On the theory that the user does not care much about the responsiveness of minimized applications, the OS trims their working set. This means that, under physical memory pressure, pages of virtual memory owned by that process are more likely to be paged out to disk (to the page file) to make room.

Most modern systems don’t have paging issues for most applications for most of the time. A severely page-thrashing machine can be almost indistinguishable from a crashed machine, with many seconds or even minutes elapsing before applications respond to user input.

So the behaviour that you are seeing is Windows trimming the working set on minimization, and then increasing it back up over time as the application, restored, touches more and more pages. It’s nothing like garbage collection.

If you’re interested in memory usage by an application under Windows, there is no single most important number, but rather a range of relevant numbers:

  • Virtual size – this is the total amount of address space reserved by the application. Address space (i.e. what pointers point to) may be unreserved, reserved, or committed. Unreserved memory may be allocated in the future, either by a memory manager, or by loading DLLs (the DLLs have to go somewhere in memory), etc.
  • Private working set – this is the pages that are private to this application (i.e. are not shared across multiple running applications, such that a change to one is seen by all), and are part of the working set (i.e. are touched frequently by the app).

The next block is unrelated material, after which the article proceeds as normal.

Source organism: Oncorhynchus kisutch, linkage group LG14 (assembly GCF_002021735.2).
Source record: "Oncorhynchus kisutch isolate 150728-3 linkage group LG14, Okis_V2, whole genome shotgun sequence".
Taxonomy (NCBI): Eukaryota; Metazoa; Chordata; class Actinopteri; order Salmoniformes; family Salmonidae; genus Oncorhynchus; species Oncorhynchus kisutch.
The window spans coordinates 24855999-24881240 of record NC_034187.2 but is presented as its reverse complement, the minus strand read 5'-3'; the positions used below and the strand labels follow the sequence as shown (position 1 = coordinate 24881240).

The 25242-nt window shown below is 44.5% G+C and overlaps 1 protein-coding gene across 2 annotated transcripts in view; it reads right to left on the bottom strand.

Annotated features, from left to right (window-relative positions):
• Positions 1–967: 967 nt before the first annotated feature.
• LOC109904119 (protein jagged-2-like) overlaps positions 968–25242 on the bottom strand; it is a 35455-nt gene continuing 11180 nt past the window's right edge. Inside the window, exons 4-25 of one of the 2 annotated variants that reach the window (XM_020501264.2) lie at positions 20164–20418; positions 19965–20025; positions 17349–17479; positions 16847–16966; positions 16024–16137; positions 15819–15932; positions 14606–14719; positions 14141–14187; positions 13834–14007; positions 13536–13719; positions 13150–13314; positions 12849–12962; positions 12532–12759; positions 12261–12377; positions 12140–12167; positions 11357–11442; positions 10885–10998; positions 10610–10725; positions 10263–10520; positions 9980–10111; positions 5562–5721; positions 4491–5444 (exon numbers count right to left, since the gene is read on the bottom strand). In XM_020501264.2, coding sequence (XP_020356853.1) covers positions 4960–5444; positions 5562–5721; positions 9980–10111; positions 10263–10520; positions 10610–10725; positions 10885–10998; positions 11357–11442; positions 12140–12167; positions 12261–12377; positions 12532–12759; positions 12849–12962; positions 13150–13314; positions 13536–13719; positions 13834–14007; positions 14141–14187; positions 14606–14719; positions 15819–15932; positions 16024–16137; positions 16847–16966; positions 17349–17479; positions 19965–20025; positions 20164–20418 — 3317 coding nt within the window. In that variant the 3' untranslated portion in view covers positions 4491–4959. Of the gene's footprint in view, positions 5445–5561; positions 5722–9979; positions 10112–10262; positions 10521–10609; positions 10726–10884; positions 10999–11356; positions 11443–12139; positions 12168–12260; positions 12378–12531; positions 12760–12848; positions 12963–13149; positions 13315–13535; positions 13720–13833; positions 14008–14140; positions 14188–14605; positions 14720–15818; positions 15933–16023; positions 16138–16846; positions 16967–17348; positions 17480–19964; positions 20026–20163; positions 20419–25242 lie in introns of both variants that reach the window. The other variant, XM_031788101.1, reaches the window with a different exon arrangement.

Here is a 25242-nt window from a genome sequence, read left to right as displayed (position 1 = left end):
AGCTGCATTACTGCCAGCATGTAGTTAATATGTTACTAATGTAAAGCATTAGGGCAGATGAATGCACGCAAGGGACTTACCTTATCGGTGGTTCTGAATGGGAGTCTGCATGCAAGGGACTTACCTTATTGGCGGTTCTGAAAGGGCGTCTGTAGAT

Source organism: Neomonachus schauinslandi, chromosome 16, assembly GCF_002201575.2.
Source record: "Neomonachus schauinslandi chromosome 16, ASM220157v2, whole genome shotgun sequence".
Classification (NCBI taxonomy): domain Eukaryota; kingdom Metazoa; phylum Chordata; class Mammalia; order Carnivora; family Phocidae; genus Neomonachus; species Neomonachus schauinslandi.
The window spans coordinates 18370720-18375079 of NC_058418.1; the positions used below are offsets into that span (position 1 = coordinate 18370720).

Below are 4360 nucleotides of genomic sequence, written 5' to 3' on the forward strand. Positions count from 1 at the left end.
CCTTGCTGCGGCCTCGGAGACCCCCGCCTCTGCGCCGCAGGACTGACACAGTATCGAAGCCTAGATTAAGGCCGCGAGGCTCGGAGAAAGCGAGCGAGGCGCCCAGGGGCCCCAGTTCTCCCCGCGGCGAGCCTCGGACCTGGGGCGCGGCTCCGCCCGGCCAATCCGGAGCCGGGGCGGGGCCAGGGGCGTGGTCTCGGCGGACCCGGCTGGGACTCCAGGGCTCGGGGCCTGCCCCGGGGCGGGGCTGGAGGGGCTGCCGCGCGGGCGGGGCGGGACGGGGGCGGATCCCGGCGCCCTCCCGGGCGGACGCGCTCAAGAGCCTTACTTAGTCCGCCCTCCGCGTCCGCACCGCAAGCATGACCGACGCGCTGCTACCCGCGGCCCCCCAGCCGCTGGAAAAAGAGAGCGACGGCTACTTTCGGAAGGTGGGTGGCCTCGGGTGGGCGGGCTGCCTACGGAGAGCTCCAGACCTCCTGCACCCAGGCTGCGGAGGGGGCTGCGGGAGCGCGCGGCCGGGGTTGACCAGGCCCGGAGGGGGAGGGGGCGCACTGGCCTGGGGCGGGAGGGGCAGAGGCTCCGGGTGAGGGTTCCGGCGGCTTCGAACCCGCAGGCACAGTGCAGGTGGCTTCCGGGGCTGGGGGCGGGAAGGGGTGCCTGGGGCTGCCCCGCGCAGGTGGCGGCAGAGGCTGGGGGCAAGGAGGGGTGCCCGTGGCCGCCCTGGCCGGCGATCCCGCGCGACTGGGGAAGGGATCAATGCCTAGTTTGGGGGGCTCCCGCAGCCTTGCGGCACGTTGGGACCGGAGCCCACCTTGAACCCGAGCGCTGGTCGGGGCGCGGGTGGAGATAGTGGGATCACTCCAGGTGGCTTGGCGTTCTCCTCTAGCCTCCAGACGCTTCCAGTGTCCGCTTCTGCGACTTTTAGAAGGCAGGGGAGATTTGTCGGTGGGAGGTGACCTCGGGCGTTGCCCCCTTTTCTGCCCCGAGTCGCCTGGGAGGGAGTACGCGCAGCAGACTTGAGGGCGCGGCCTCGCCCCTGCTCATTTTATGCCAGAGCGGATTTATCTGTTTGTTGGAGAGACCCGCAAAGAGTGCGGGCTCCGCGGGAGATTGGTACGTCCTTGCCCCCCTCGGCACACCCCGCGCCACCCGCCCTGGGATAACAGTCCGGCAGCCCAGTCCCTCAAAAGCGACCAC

• Shareable working set – this is the pages in the working set that are shareable, but may or may not actually be shared. For example, DLLs or packages (BPLs) may be loaded into the application’s memory space. The code for these DLLs could potentially be shared across multiple processes, but if the DLL is loaded only once into a single application, then it is not actually shared. If the DLL is highly specific to this application, it is functionally equivalent to private working set.
  • Shared working set – this is the pages from the working set that are actually shared. One could image attributing the “cost” of these pages for any one application as the amount shared divided by the number of applications sharing the page.
  • Private bytes – this is the pages from the virtual address space which are committed by this application, and that aren’t shared (or shareable) between applications. Pretty much every memory allocation by an application’s memory manager ends up in this pool. Only pages that get used with some frequency need become part of the working set, so this number is usually larger than the private working set. A steadily increasing private bytes count indicates either a memory leak or a long-running algorithm with large space requirements.

These numbers don’t represent disjoint sets. They are different ways of summarizing the states of different kinds of pages. For example, working set = private working set + shareable working set.